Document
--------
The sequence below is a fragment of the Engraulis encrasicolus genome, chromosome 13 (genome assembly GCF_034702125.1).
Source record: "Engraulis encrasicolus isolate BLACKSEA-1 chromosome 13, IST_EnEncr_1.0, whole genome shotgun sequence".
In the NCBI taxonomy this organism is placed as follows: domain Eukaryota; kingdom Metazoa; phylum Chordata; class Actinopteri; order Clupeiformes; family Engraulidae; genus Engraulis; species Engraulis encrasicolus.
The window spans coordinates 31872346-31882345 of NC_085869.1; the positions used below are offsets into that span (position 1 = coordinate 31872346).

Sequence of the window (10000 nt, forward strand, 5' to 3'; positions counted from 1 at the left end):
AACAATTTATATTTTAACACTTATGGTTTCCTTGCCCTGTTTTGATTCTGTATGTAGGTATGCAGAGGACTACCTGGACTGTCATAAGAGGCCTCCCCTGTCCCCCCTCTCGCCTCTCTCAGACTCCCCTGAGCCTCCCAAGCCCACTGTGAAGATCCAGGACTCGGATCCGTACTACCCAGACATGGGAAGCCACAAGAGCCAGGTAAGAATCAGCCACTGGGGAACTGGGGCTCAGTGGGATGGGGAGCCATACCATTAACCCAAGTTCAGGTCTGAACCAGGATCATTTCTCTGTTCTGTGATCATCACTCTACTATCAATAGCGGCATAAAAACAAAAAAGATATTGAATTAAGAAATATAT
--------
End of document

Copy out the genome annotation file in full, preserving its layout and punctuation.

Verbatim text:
The sequence below is a fragment of the Engraulis encrasicolus genome, chromosome 13 (genome assembly GCF_034702125.1).
Source record: "Engraulis encrasicolus isolate BLACKSEA-1 chromosome 13, IST_EnEncr_1.0, whole genome shotgun sequence".
In the NCBI taxonomy this organism is placed as follows: domain Eukaryota; kingdom Metazoa; phylum Chordata; class Actinopteri; order Clupeiformes; family Engraulidae; genus Engraulis; species Engraulis encrasicolus.
The window spans coordinates 31872346-31882345 of NC_085869.1; the positions used below are offsets into that span (position 1 = coordinate 31872346).

Sequence of the window (10000 nt, forward strand, 5' to 3'; positions counted from 1 at the left end):
AACAATTTATATTTTAACACTTATGGTTTCCTTGCCCTGTTTTGATTCTGTATGTAGGTATGCAGAGGACTACCTGGACTGTCATAAGAGGCCTCCCCTGTCCCCCCTCTCGCCTCTCTCAGACTCCCCTGAGCCTCCCAAGCCCACTGTGAAGATCCAGGACTCGGATCCGTACTACCCAGACATGGGAAGCCACAAGAGCCAGGTAAGAATCAGCCACTGGGGAACTGGGGCTCAGTGGGATGGGGAGCCATACCATTAACCCAAGTTCAGGTCTGAACCAGGATCATTTCTCTGTTCTGTGATCATCACTCTACTATCAATAGCGGCATAAAAACAAAAAAGATATTGAATTAAGAAATATAT